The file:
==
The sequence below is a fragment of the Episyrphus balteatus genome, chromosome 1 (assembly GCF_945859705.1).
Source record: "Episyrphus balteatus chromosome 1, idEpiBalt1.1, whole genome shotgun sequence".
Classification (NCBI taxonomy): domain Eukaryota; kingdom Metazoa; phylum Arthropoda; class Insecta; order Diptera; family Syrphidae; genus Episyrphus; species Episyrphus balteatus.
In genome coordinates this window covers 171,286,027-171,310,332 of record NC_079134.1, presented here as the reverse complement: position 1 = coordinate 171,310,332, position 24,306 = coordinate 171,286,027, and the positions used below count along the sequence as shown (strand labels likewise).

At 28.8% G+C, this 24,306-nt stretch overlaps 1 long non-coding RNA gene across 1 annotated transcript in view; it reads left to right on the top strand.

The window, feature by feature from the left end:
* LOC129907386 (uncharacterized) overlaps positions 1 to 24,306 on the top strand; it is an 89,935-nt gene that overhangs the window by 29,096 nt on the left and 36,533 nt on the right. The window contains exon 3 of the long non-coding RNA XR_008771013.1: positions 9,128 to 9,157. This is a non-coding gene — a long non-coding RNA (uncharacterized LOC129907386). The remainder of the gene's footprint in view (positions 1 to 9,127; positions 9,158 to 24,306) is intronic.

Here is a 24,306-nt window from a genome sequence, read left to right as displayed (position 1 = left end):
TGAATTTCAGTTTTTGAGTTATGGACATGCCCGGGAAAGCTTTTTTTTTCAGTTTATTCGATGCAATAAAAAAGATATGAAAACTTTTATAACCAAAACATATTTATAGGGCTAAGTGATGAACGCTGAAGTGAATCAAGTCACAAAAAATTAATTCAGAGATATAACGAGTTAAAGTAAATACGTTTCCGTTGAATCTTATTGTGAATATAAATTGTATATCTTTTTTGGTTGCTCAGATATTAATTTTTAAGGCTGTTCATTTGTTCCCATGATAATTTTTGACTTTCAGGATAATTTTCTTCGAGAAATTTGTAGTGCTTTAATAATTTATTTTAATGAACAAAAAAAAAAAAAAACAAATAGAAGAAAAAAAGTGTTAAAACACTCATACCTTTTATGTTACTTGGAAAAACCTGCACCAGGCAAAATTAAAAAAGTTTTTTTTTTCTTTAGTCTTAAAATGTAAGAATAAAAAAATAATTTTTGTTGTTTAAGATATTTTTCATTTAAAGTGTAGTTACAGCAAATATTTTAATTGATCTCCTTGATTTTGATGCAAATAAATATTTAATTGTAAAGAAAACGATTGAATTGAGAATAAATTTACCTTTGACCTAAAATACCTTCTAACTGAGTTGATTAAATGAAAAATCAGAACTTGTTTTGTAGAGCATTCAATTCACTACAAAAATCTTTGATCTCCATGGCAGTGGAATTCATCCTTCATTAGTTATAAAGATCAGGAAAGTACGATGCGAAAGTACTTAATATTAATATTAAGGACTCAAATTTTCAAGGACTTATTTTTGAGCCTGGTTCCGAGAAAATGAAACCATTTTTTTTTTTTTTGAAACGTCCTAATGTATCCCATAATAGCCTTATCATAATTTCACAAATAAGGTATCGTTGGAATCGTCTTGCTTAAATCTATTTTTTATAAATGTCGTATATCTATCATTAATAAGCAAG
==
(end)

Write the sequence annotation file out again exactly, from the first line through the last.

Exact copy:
The sequence below is a fragment of the Episyrphus balteatus genome, chromosome 1 (assembly GCF_945859705.1).
Source record: "Episyrphus balteatus chromosome 1, idEpiBalt1.1, whole genome shotgun sequence".
Classification (NCBI taxonomy): domain Eukaryota; kingdom Metazoa; phylum Arthropoda; class Insecta; order Diptera; family Syrphidae; genus Episyrphus; species Episyrphus balteatus.
In genome coordinates this window covers 171,286,027-171,310,332 of record NC_079134.1, presented here as the reverse complement: position 1 = coordinate 171,310,332, position 24,306 = coordinate 171,286,027, and the positions used below count along the sequence as shown (strand labels likewise).

At 28.8% G+C, this 24,306-nt stretch overlaps 1 long non-coding RNA gene across 1 annotated transcript in view; it reads left to right on the top strand.

The window, feature by feature from the left end:
* LOC129907386 (uncharacterized) overlaps positions 1 to 24,306 on the top strand; it is an 89,935-nt gene that overhangs the window by 29,096 nt on the left and 36,533 nt on the right. The window contains exon 3 of the long non-coding RNA XR_008771013.1: positions 9,128 to 9,157. This is a non-coding gene — a long non-coding RNA (uncharacterized LOC129907386). The remainder of the gene's footprint in view (positions 1 to 9,127; positions 9,158 to 24,306) is intronic.

Here is a 24,306-nt window from a genome sequence, read left to right as displayed (position 1 = left end):
TGAATTTCAGTTTTTGAGTTATGGACATGCCCGGGAAAGCTTTTTTTTTCAGTTTATTCGATGCAATAAAAAAGATATGAAAACTTTTATAACCAAAACATATTTATAGGGCTAAGTGATGAACGCTGAAGTGAATCAAGTCACAAAAAATTAATTCAGAGATATAACGAGTTAAAGTAAATACGTTTCCGTTGAATCTTATTGTGAATATAAATTGTATATCTTTTTTGGTTGCTCAGATATTAATTTTTAAGGCTGTTCATTTGTTCCCATGATAATTTTTGACTTTCAGGATAATTTTCTTCGAGAAATTTGTAGTGCTTTAATAATTTATTTTAATGAACAAAAAAAAAAAAAAACAAATAGAAGAAAAAAAGTGTTAAAACACTCATACCTTTTATGTTACTTGGAAAAACCTGCACCAGGCAAAATTAAAAAAGTTTTTTTTTTCTTTAGTCTTAAAATGTAAGAATAAAAAAATAATTTTTGTTGTTTAAGATATTTTTCATTTAAAGTGTAGTTACAGCAAATATTTTAATTGATCTCCTTGATTTTGATGCAAATAAATATTTAATTGTAAAGAAAACGATTGAATTGAGAATAAATTTACCTTTGACCTAAAATACCTTCTAACTGAGTTGATTAAATGAAAAATCAGAACTTGTTTTGTAGAGCATTCAATTCACTACAAAAATCTTTGATCTCCATGGCAGTGGAATTCATCCTTCATTAGTTATAAAGATCAGGAAAGTACGATGCGAAAGTACTTAATATTAATATTAAGGACTCAAATTTTCAAGGACTTATTTTTGAGCCTGGTTCCGAGAAAATGAAACCATTTTTTTTTTTTTTGAAACGTCCTAATGTATCCCATAATAGCCTTATCATAATTTCACAAATAAGGTATCGTTGGAATCGTCTTGCTTAAATCTATTTTTTATAAATGTCGTATATCTATCATTAATAAGCAAG